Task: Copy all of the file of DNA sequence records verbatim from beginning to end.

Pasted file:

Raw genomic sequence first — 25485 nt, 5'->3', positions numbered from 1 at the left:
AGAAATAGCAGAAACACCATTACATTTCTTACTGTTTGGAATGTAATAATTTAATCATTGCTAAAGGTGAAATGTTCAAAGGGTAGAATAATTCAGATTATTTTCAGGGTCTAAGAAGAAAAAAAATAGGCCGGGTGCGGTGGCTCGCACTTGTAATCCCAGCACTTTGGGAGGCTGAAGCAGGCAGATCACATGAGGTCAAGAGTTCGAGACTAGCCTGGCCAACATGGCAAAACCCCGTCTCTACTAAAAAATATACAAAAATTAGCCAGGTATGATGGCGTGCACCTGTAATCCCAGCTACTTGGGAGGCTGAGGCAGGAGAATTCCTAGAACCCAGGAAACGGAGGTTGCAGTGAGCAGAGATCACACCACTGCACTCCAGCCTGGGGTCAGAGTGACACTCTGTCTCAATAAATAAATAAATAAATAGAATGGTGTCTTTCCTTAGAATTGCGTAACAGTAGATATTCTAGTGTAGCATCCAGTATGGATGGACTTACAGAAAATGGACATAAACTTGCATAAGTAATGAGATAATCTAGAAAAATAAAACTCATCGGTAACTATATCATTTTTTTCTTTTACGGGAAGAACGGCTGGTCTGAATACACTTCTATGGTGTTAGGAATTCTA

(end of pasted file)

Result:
Raw genomic sequence first — 25485 nt, 5'->3', positions numbered from 1 at the left:
AGAAATAGCAGAAACACCATTACATTTCTTACTGTTTGGAATGTAATAATTTAATCATTGCTAAAGGTGAAATGTTCAAAGGGTAGAATAATTCAGATTATTTTCAGGGTCTAAGAAGAAAAAAAATAGGCCGGGTGCGGTGGCTCGCACTTGTAATCCCAGCACTTTGGGAGGCTGAAGCAGGCAGATCACATGAGGTCAAGAGTTCGAGACTAGCCTGGCCAACATGGCAAAACCCCGTCTCTACTAAAAAATATACAAAAATTAGCCAGGTATGATGGCGTGCACCTGTAATCCCAGCTACTTGGGAGGCTGAGGCAGGAGAATTCCTAGAACCCAGGAAACGGAGGTTGCAGTGAGCAGAGATCACACCACTGCACTCCAGCCTGGGGTCAGAGTGACACTCTGTCTCAATAAATAAATAAATAAATAGAATGGTGTCTTTCCTTAGAATTGCGTAACAGTAGATATTCTAGTGTAGCATCCAGTATGGATGGACTTACAGAAAATGGACATAAACTTGCATAAGTAATGAGATAATCTAGAAAAATAAAACTCATCGGTAACTATATCATTTTTTTCTTTTACGGGAAGAACGGCTGGTCTGAATACACTTCTATGGTGTTAGGAATTCTA